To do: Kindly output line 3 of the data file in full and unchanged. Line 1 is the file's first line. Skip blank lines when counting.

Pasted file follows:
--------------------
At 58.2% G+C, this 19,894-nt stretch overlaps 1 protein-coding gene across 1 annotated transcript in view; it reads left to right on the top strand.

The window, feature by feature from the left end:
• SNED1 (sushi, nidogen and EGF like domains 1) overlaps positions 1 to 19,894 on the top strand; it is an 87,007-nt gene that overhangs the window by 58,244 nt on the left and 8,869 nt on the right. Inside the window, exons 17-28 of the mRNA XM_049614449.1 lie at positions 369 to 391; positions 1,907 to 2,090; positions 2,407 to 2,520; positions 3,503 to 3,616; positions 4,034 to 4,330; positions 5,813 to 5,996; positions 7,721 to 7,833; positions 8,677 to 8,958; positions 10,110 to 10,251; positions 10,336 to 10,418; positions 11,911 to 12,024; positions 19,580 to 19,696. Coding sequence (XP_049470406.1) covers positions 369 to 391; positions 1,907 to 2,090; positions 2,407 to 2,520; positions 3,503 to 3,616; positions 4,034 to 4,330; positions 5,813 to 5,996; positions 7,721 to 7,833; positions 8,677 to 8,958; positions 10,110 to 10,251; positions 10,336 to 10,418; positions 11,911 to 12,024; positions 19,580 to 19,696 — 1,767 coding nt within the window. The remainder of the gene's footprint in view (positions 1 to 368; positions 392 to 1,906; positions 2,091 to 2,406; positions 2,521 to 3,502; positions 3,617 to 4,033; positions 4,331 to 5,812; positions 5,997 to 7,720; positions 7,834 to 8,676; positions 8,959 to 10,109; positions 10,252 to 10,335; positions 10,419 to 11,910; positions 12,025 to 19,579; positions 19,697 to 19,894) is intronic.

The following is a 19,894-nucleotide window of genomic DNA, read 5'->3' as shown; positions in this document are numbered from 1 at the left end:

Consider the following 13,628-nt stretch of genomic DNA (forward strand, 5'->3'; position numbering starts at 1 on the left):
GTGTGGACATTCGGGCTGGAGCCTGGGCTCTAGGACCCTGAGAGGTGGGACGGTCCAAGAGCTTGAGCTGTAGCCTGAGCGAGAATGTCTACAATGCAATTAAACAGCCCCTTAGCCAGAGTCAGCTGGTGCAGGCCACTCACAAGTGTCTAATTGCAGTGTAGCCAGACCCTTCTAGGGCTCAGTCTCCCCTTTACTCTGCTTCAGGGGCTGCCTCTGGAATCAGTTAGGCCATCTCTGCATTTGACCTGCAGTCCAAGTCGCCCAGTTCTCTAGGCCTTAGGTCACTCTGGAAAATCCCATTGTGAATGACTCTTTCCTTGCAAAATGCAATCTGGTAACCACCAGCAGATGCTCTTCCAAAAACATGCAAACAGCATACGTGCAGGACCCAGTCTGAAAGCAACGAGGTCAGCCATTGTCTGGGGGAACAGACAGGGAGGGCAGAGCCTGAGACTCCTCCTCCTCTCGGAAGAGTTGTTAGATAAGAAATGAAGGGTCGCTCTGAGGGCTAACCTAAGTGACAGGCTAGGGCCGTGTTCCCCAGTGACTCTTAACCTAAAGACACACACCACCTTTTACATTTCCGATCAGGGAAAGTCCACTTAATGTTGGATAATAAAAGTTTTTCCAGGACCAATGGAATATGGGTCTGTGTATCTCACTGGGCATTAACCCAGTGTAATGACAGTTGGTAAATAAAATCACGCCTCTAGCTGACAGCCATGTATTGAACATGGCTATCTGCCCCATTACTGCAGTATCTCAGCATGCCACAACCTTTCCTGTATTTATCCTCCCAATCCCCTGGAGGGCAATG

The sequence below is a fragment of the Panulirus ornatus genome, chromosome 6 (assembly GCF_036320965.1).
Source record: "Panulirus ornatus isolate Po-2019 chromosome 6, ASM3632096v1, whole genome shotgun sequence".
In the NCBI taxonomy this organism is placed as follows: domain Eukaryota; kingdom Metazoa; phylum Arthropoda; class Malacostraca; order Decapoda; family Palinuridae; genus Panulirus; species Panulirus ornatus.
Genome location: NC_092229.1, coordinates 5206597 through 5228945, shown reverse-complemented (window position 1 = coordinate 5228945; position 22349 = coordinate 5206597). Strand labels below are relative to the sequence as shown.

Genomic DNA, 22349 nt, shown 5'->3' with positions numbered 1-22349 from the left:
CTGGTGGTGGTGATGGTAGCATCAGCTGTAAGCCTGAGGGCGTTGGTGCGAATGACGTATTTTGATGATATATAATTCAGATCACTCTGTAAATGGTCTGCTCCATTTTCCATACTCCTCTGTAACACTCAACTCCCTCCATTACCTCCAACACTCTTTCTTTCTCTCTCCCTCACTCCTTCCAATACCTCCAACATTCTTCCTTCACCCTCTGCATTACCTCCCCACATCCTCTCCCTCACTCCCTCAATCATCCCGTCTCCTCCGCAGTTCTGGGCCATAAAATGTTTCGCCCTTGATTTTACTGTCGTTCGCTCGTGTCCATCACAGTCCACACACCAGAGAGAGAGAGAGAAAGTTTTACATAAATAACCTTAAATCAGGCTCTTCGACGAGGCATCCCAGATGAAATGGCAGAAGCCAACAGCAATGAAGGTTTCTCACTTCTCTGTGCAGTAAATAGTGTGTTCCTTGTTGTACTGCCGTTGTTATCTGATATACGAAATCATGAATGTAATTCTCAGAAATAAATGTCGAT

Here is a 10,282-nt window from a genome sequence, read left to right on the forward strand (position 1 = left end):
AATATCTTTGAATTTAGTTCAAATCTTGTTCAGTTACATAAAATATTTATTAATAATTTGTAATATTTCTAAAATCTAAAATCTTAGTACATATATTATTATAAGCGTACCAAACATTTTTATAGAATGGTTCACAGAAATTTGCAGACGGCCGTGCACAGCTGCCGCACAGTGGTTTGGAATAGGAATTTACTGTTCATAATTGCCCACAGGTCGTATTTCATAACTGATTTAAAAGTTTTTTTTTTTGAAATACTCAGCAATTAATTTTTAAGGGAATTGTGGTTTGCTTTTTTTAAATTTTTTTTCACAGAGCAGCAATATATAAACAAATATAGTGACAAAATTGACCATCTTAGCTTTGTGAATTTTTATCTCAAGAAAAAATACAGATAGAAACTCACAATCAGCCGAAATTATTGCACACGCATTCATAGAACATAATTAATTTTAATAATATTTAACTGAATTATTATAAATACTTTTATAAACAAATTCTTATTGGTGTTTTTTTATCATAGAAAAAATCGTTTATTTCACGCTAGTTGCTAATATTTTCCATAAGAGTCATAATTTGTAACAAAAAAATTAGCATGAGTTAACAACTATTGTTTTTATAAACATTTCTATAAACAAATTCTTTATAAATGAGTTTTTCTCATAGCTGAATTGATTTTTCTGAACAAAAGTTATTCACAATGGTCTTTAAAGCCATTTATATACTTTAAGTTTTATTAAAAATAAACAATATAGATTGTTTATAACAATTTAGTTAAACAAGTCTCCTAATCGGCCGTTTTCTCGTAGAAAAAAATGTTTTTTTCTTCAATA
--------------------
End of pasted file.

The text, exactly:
• SNED1 (sushi, nidogen and EGF like domains 1) overlaps positions 1 to 19,894 on the top strand; it is an 87,007-nt gene that overhangs the window by 58,244 nt on the left and 8,869 nt on the right. Inside the window, exons 17-28 of the mRNA XM_049614449.1 lie at positions 369 to 391; positions 1,907 to 2,090; positions 2,407 to 2,520; positions 3,503 to 3,616; positions 4,034 to 4,330; positions 5,813 to 5,996; positions 7,721 to 7,833; positions 8,677 to 8,958; positions 10,110 to 10,251; positions 10,336 to 10,418; positions 11,911 to 12,024; positions 19,580 to 19,696. Coding sequence (XP_049470406.1) covers positions 369 to 391; positions 1,907 to 2,090; positions 2,407 to 2,520; positions 3,503 to 3,616; positions 4,034 to 4,330; positions 5,813 to 5,996; positions 7,721 to 7,833; positions 8,677 to 8,958; positions 10,110 to 10,251; positions 10,336 to 10,418; positions 11,911 to 12,024; positions 19,580 to 19,696 — 1,767 coding nt within the window. The remainder of the gene's footprint in view (positions 1 to 368; positions 392 to 1,906; positions 2,091 to 2,406; positions 2,521 to 3,502; positions 3,617 to 4,033; positions 4,331 to 5,812; positions 5,997 to 7,720; positions 7,834 to 8,676; positions 8,959 to 10,109; positions 10,252 to 10,335; positions 10,419 to 11,910; positions 12,025 to 19,579; positions 19,697 to 19,894) is intronic.